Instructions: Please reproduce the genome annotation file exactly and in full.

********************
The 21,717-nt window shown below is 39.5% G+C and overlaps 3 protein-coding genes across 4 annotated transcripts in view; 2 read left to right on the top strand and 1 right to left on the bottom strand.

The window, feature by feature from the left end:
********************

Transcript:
The 21,717-nt window shown below is 39.5% G+C and overlaps 3 protein-coding genes across 4 annotated transcripts in view; 2 read left to right on the top strand and 1 right to left on the bottom strand.

The window, feature by feature from the left end: